Context #1



I have always been interested in the notion of context - how things get meaning from their surroundings. (Is meaning absolute/transcendent or relative/subjective? You know, existential shit.)

The latest round started when a friend complained that there were no overview manuals at her new job, just a lot of detail documentation. She was having trouble figuring out how stuff fits in. She needed a big picture, some context.

That reminded me of something I had read and blogged about a few weeks earlier, about how cell phone users create their own private conversational context and lose contact with their immediate physical context - which can cause problems, say, when driving a car.

After that, examples of context (or the lack thereof) kept popping up.

More-or-less randomly…

Columnist David Brooks wrote an article about how some psychologists believe that behavior traits change from context to context - e.g., that we are different people for different situations. We don’t exist in one big context but a lot of little contexts, each of which defines us.

Brooks wrote another article comparing dating habits of people in the “Happy Days” era to the extreme daters in the cell phone/computer era. The former met in the larger context of schools/churches/workplaces whereas the later interact in the smaller contexts of self-defined social networks.

Back at Cardinal doing training films, we always preceded tight, detailed pictures with wider, establishing shots. This was to provide a visual context. Otherwise the close shots would make no sense.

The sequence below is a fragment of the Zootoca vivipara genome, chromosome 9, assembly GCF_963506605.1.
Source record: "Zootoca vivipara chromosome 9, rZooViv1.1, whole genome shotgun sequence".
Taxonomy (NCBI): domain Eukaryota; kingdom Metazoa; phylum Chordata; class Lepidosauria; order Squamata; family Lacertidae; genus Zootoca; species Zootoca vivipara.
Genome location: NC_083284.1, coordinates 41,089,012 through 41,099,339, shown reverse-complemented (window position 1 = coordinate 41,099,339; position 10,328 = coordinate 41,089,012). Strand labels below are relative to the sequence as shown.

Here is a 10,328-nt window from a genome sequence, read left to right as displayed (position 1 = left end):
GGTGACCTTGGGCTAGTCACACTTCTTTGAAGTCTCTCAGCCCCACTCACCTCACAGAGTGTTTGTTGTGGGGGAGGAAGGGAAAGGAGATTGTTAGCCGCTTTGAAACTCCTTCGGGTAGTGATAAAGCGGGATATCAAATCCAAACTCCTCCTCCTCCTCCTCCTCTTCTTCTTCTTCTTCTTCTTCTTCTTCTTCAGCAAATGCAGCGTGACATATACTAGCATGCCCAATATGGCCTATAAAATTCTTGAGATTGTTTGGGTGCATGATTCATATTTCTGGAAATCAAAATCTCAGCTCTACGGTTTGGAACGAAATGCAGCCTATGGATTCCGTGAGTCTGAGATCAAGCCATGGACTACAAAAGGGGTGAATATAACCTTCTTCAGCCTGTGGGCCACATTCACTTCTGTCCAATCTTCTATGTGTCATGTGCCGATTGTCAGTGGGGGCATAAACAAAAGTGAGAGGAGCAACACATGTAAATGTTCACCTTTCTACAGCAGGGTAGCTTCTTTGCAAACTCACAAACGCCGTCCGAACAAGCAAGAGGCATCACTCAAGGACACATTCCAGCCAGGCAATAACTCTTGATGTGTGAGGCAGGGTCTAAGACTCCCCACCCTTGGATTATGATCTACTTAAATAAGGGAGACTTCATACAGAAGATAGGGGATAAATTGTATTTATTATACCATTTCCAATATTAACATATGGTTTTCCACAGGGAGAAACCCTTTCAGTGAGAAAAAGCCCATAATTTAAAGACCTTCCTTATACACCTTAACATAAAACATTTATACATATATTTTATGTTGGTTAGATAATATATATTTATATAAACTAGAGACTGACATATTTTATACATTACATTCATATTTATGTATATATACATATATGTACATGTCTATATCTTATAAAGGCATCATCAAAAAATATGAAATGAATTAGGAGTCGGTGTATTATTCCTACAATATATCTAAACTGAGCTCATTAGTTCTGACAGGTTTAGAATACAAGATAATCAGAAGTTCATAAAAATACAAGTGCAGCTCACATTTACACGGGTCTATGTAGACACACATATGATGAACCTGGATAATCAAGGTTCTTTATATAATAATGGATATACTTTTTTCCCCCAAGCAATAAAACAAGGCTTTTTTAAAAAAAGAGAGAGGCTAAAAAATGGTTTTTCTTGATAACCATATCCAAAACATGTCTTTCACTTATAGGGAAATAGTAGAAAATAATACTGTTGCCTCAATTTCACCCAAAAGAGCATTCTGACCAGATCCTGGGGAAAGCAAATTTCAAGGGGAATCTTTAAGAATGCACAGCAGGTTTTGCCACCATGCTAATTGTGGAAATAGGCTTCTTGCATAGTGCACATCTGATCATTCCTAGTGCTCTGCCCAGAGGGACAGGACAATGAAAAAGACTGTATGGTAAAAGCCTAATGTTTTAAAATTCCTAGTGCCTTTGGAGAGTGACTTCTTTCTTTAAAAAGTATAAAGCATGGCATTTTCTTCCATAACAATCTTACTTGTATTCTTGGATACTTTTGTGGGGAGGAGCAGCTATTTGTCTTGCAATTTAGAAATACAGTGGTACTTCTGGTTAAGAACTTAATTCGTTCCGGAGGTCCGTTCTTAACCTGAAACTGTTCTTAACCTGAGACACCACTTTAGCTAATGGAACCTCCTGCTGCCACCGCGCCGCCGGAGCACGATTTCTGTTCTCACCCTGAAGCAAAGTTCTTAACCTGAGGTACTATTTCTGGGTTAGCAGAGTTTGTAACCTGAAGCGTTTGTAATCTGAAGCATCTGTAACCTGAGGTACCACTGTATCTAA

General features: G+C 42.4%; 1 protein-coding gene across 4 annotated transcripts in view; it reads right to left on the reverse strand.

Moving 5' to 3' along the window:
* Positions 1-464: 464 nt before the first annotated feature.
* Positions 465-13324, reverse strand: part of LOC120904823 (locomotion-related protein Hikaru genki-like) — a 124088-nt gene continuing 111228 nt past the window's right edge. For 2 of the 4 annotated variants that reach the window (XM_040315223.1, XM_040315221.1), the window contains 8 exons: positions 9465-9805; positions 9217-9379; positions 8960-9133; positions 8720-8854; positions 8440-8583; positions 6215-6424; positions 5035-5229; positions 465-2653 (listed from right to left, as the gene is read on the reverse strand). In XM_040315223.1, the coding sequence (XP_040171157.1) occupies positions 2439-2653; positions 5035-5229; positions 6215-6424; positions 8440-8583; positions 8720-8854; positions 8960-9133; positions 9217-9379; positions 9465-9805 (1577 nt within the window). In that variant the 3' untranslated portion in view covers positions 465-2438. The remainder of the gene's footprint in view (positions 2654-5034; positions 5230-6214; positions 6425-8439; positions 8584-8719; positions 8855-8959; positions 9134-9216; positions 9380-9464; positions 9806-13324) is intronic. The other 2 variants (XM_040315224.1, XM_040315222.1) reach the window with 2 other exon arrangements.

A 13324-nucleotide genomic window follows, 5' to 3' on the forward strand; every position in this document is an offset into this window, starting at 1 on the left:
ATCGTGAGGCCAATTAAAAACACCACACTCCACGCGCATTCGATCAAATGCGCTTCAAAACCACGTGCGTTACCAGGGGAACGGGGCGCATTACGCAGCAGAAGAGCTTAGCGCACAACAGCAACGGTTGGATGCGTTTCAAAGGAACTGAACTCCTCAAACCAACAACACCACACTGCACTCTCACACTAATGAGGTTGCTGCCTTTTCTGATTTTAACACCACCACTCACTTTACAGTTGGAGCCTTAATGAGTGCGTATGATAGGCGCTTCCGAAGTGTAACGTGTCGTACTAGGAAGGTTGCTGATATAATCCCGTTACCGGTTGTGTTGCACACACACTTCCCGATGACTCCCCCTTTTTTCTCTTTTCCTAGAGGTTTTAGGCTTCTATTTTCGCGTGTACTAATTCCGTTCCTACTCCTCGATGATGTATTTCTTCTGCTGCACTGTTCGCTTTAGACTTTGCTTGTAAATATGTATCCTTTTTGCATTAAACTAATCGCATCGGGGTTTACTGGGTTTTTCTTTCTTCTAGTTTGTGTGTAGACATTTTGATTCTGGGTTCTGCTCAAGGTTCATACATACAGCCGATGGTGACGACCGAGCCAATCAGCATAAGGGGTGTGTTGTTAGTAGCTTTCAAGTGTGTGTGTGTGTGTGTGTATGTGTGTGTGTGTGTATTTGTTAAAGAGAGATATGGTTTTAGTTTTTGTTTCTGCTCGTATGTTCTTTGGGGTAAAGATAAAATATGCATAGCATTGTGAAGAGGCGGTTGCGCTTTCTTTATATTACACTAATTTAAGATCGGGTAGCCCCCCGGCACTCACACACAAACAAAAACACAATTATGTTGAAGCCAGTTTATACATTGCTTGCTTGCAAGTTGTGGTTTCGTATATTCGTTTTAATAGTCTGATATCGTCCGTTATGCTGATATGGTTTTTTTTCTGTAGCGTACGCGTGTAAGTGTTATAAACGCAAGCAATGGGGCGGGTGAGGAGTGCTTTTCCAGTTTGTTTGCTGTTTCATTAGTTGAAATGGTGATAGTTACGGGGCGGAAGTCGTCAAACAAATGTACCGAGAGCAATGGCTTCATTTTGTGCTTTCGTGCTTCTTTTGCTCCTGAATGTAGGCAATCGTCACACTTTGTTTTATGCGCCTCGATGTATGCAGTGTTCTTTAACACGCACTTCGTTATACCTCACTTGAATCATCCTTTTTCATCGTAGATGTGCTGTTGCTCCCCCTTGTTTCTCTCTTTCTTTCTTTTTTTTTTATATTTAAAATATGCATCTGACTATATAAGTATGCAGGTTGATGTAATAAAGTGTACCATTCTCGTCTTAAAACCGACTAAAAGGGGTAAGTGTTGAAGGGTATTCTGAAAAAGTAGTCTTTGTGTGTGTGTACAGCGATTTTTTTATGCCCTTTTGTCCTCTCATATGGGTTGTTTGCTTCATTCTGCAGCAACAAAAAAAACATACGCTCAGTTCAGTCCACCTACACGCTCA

Working as a tech writer at IBM in 1989, there were no overview guides for the documentation I was updating. Just a huge collection of detailed reference guides. The user was expected to provide his/her own context to the material.

I have read (and probably written) many wordy introductions over the years when all I or anyone wanted was simply to find directions for getting the job done. There are times when the big picture is too big - too abstract.

The Darwin Information Typing Architecture (DITA) standard for documentation seems task oriented rather than concept oriented. This latest scheme for organizing technical information is about doing the job rather than explaining the larger context of the job. Although DITA includes a concept category, the descriptions I’ve seen don’t seem especially interested in providing larger context.

And on and on.

I am not sure what any of this means - if anything. But in my own search for context, I wonder of I have discovered something about context itself? I wonder if technology and human inclination are moving us into more narrowly defined contexts - maybe more subjective?

I don’t know. More on this later. (I am plagued by other possibilities. What about modern science? Does the subjectivity of quantum uncertainty and relativity represent a narrowing of context? What about modern philosophy? There hasn’t been any grand shit philosophy since Kant. Aside from the post-Kantian sputters of the 19th century it's been narrow and technical and just weird - context writ small. Are we getting smaller while the universe gets bigger?)

1 comment:

Julia said...

"The Darwin Information Typing Architecture (DITA) standard for documentation seems task oriented rather than concept oriented."

That might be because the adoption of structured authoring follows minimalism on the continuum. Minimalism is an instructional paradigm that emphasizes doing over reading.